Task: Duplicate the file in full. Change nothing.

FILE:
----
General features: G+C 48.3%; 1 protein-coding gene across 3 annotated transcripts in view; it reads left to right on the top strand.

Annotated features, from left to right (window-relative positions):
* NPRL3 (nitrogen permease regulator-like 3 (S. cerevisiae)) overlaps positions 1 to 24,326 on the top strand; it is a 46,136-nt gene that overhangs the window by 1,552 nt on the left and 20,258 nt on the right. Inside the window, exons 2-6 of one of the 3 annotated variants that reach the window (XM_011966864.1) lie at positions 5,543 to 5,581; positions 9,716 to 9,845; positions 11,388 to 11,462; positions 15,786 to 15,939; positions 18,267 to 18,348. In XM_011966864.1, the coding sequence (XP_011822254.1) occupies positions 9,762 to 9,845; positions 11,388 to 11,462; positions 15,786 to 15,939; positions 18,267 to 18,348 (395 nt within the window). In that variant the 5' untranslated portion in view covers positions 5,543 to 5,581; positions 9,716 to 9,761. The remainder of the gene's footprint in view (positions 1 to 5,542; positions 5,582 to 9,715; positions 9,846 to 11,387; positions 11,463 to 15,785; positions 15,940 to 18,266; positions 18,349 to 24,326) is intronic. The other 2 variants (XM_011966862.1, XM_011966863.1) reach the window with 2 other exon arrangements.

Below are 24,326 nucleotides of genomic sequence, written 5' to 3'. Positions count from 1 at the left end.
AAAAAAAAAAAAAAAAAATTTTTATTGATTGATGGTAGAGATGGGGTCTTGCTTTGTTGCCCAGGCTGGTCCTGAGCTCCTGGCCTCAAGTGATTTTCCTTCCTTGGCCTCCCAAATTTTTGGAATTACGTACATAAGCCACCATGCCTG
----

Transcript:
General features: G+C 48.3%; 1 protein-coding gene across 3 annotated transcripts in view; it reads left to right on the top strand.

Annotated features, from left to right (window-relative positions):
* NPRL3 (nitrogen permease regulator-like 3 (S. cerevisiae)) overlaps positions 1 to 24,326 on the top strand; it is a 46,136-nt gene that overhangs the window by 1,552 nt on the left and 20,258 nt on the right. Inside the window, exons 2-6 of one of the 3 annotated variants that reach the window (XM_011966864.1) lie at positions 5,543 to 5,581; positions 9,716 to 9,845; positions 11,388 to 11,462; positions 15,786 to 15,939; positions 18,267 to 18,348. In XM_011966864.1, the coding sequence (XP_011822254.1) occupies positions 9,762 to 9,845; positions 11,388 to 11,462; positions 15,786 to 15,939; positions 18,267 to 18,348 (395 nt within the window). In that variant the 5' untranslated portion in view covers positions 5,543 to 5,581; positions 9,716 to 9,761. The remainder of the gene's footprint in view (positions 1 to 5,542; positions 5,582 to 9,715; positions 9,846 to 11,387; positions 11,463 to 15,785; positions 15,940 to 18,266; positions 18,349 to 24,326) is intronic. The other 2 variants (XM_011966862.1, XM_011966863.1) reach the window with 2 other exon arrangements.

Below are 24,326 nucleotides of genomic sequence, written 5' to 3'. Positions count from 1 at the left end.
AAAAAAAAAAAAAAAAAATTTTTATTGATTGATGGTAGAGATGGGGTCTTGCTTTGTTGCCCAGGCTGGTCCTGAGCTCCTGGCCTCAAGTGATTTTCCTTCCTTGGCCTCCCAAATTTTTGGAATTACGTACATAAGCCACCATGCCTG